Outside the sky is darkening. I can do this.

More later. Peace.

Music by Fink, “Yesterday Was Hard on All of Us”

*All images from New York Public Library Digital Gallery, Berenice Abbott

                   

Personal

Don’t take it personal, they said;
but I did, I took it all quite personal—

the breeze and the river and the color of the fields;
the price of grapefruit and stamps,

the wet hair of women in the rain—
And I cursed what hurt me

and I praised what gave me joy,
the most simple-minded of possible responses.

The government reminded me of my father,
with its deafness and its laws,

and the weather reminded me of my mom,
with her tropical squalls.

Enjoy it while you can, they said of Happiness
Think first, they said of Talk

Get over it, they said
at the School of Broken Hearts

but I couldn’t and I didn’t and I don’t
believe in the clean break;

I believe in the compound fracture
served with a sauce of dirty regret,

I believe in saying it all
and taking it all back

and saying it again for good measure
while the air fills up with I’m-Sorries

like wheeling birds
and the trees look seasick in the wind.

Oh life! Can you blame me
for making a scene?

You were that yellow caboose, the moon
disappearing over a ridge of cloud.

I was the dog, chained in some fool’s backyard;
barking and barking:

trying to convince everything else
to take it personal too.

~ Tony Hoagland

“Upon the demon-ridden pilgrimage of human life, what next I wonder?” ~ Iris Murdoch, from The Sea

Barely There

                             

“What you thought you came for is only a shell, a husk of meaning from which the purpose breaks only when it is fulfilled . . . the purpose is beyond the end you figured and is altered in fulfillment.” ~ T.S. Eliot

Bare Branches

I finally did something that I should have done weeks ago: I went to see Jennifer, Alexis’s friend who is dying of cancer. On Sunday evening, Alexis called and asked me to drive her to urgent care the next morning because she had a sore throat that was not getting better. I drove her there and then took her home so that she could take a shower. She wanted me to drive her to the hospital so that she could spend some time with Jennifer.  

Turns out Alexis has some kind of bacterial infection, and the doctor put her on antibiotics. After I took Brett to school, I went back to Alexis’s apartment and drove her to the hospital. Jennifer was readmitted on Friday night. She was having terrible pains in her legs and could not walk. Turns out, Jennifer got blood clots in both legs, and the clots traveled to her lungs; one lung is now full of fluid.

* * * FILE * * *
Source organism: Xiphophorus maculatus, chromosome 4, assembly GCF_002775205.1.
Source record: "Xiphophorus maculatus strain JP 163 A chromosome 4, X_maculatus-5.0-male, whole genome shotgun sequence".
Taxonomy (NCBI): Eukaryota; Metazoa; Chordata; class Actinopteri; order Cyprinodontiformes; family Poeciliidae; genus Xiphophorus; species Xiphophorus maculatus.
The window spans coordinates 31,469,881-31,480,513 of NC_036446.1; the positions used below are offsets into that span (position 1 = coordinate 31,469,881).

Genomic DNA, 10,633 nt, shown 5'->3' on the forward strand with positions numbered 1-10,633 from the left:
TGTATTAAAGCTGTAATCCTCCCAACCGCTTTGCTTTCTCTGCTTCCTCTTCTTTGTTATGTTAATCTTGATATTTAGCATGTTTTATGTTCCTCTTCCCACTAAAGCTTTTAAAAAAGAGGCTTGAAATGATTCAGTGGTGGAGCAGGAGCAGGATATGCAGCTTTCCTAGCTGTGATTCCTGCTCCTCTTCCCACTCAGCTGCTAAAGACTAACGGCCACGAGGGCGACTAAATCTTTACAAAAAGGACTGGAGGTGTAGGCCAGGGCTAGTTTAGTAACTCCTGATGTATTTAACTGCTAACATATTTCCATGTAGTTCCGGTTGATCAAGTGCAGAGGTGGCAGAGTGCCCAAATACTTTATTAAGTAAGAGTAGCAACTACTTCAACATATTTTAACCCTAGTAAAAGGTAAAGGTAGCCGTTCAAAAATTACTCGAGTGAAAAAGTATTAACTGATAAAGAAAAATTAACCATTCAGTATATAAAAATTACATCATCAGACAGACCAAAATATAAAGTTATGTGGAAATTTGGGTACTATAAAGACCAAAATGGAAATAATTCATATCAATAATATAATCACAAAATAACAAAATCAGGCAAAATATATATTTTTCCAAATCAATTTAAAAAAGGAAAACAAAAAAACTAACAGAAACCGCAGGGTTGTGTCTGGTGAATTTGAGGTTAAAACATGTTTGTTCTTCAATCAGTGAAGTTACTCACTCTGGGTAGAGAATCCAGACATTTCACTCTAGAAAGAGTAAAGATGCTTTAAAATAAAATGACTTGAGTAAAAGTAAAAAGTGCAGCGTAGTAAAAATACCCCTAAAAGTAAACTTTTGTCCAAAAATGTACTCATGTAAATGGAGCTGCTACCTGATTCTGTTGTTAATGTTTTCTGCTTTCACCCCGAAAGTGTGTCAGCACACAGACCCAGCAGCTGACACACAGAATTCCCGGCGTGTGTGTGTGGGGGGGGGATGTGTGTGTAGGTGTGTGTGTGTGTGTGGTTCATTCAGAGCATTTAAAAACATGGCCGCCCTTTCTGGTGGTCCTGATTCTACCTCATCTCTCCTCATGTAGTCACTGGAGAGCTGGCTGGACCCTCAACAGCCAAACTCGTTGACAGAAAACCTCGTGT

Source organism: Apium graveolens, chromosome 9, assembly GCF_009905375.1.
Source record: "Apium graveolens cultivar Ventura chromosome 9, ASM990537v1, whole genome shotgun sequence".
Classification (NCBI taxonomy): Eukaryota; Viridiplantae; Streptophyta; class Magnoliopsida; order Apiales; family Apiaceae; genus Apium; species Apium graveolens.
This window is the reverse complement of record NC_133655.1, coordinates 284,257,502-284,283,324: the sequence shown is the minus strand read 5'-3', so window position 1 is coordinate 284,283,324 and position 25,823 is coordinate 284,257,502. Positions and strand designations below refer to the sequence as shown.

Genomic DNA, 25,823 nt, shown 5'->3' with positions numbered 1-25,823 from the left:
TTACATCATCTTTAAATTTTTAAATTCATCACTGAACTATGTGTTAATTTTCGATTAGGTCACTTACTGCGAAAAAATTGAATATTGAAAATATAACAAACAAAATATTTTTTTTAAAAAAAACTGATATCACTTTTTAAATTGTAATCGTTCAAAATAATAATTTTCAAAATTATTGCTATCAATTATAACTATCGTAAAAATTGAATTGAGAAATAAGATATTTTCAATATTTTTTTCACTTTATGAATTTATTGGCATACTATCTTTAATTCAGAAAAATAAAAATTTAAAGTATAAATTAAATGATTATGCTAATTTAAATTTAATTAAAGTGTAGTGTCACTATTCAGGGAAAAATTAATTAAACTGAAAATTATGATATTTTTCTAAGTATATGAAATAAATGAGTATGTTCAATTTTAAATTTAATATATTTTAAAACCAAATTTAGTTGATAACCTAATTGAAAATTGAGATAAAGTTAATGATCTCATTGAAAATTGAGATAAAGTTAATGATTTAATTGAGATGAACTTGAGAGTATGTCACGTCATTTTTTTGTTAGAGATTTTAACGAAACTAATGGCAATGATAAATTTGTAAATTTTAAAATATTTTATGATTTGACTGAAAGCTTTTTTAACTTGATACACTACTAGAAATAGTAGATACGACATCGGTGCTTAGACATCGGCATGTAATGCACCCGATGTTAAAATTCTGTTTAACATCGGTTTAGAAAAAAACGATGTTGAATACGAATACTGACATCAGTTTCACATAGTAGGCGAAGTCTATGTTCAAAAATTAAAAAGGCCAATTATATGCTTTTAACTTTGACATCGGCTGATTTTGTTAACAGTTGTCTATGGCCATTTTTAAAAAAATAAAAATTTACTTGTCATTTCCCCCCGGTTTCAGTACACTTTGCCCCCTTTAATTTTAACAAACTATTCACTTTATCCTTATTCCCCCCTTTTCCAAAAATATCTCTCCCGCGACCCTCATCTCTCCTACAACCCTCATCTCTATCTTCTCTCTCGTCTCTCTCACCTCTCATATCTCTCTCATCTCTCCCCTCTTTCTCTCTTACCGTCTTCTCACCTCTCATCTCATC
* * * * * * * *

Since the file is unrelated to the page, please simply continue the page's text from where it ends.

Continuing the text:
When I heard this, I was infuriated. Blood clots are preventable. Most of the time when a patient is going to be in bed for an extended period, the doctors will order these special hose for the patient to wear to prevent blood clots. Jennifer was sent home from the hospital without the hose, and none of the home health nurses bothered to make sure that she got them.  

Things like this make me want to go postal. I just want to find someone and scream at them, point out their stupidity, their carelessness, but it’s not my place. But I mean geez, the leg hose are pretty much common knowledge. Why didn’t Jennifer receive any?  

“Why always expect a definite stance, clear ideas, meaningful words? I feel as if I should spout fire in response to all the questions which were ever put, or not put, to me.” ~ E.M. Cioran from “On the Heights of Despair”  

Waning Sun through Trees

So I steeled myself and went inside the hospital with Alexis. I don’t think that Alexis expected me to go inside, just to drop her off.  

When we got to Jennifer’s room, she was sound asleep, that deep, heavy morphine sleep. I took one look at her and knew, knew down to the marrow in my bones that Jennifer does not have long to live. Her head is swollen and full of fluid. The shunt that was inserted in the beginning cannot keep up with the production of fluid. Her skin has a yellow tint to it, and her cheeks are puffy and turgid.  

I sat in the chair next to her for a few minutes, and then I stroked her hair and kissed her cheek, a finger kiss because I did not want to wake her. Then I went down to the first floor and into the small chapel. One of my long-standing habits is to go into the chapel at DePaul Hospital whenever I am in the building. It’s something that I have done for years, regardless of the condition of my faith.  

It’s a small, circular room with a vaulted ceiling, and it almost always brings me a sense of peace, but not on Monday. I wept hot, bitter tears, tears for Jennifer, tears for her son, tears for Alexis. And I know that the tears were also for Caitlin and my father.  

I said aloud to no one in particular, “I don’t understand.” And that, my friends, is the crux of it: I do not understand.  

I’m telling the wrong lies,